Political reform is a precarious enterprise and the last thing a wise man would do is try to compress its many complexities into a few short paragraphs. We begin.
As they say in the newspaper trade, there is but one proven way to get to the heart of the matter, “follow the money trail.”
Currently, thousands of Canadians donate $400 to the political party of their choice. Early the following year they get a $300 refund.
This tax benefit adds millions to the federal deficit and ends up costing all of us more in debt service charges. Like it or not, we’re all donating to political parties whose predisposed agenda is not necessarily in our best interest.
A more democratic approach would be to have a space on all income tax forms where the more than 25 million who file returns yearly could indicate if they would like to donate $1 to $5 to a political party or independent running for office.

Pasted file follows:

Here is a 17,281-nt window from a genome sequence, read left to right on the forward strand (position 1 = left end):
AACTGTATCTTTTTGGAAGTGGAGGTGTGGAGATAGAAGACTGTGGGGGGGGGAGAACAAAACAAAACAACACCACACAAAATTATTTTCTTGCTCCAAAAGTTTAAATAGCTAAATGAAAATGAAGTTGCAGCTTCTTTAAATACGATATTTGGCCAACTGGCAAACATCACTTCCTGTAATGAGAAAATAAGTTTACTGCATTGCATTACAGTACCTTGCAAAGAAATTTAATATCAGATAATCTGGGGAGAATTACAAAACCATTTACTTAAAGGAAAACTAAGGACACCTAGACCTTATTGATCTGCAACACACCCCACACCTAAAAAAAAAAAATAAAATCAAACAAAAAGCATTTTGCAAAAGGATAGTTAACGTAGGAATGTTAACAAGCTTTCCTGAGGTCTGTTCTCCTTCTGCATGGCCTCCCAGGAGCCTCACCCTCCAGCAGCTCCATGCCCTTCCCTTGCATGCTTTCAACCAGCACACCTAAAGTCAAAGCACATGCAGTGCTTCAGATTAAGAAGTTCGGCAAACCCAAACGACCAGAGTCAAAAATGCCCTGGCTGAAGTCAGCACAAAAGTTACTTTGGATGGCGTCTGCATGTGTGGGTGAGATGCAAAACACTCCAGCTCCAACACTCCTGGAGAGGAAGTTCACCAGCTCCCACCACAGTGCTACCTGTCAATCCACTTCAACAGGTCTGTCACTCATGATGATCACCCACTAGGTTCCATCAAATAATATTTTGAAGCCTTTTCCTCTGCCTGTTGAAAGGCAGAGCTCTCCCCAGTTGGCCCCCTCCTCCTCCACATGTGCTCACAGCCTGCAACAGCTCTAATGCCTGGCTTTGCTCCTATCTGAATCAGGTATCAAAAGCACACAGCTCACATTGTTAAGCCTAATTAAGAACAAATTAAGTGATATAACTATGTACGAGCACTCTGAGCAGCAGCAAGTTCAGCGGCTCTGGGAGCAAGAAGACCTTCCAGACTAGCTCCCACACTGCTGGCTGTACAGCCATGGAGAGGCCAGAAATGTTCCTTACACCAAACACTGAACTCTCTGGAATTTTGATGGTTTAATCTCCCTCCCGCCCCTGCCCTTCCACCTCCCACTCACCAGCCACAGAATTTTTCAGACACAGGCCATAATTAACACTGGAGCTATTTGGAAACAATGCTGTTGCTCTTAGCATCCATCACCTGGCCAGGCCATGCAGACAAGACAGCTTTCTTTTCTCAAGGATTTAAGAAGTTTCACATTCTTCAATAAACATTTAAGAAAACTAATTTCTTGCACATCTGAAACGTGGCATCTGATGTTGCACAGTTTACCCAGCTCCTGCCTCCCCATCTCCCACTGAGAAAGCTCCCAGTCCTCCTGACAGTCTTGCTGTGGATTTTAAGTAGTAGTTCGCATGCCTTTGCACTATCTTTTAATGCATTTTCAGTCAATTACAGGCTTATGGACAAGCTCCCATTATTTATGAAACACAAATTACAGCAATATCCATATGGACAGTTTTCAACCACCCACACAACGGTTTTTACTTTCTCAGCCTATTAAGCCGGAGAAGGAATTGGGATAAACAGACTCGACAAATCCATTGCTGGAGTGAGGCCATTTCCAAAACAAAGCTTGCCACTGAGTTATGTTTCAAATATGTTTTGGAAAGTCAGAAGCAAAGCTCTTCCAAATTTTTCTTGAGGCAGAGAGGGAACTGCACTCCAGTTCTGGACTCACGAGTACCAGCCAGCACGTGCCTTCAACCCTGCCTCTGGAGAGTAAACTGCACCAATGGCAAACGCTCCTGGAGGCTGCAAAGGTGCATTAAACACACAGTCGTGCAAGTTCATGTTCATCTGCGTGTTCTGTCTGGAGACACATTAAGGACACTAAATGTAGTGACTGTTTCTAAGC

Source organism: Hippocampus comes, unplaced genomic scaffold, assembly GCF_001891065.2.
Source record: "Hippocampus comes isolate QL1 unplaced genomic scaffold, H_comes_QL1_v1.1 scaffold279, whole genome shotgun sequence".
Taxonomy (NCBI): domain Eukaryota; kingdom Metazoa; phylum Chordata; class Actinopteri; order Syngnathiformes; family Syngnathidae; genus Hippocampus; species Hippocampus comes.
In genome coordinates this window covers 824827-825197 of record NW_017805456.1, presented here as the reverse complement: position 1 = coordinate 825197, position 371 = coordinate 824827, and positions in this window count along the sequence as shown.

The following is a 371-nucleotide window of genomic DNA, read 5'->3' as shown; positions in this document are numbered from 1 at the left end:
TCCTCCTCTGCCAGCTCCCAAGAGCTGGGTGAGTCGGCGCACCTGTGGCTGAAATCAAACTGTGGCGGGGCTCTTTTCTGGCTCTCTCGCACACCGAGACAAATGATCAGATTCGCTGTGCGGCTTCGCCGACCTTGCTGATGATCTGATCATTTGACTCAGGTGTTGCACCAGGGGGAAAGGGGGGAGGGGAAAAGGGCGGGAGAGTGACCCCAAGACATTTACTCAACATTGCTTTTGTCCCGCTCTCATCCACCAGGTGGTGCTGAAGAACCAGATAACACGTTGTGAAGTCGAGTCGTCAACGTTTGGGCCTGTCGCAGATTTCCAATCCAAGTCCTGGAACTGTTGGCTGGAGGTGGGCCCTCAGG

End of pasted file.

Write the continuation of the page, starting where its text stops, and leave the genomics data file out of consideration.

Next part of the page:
This would go a long way in making our democratic system of government more democratic.
Political parties would have to reach out to all Canadians, not just the ones that share their political point of view. They would also know on a yearly basis if the people who pay their wages believed they were keeping their campaign promises and not just implementing their hidden agenda.
All change should be approached with caution. It takes time for old ideas to die and new ones to take hold.
My goal in bringing this politically motivated tax dodge to the public’s attention is to generate discussion and suggest improvements to the proposal. I only ask they do so in a civil and reasonable manner.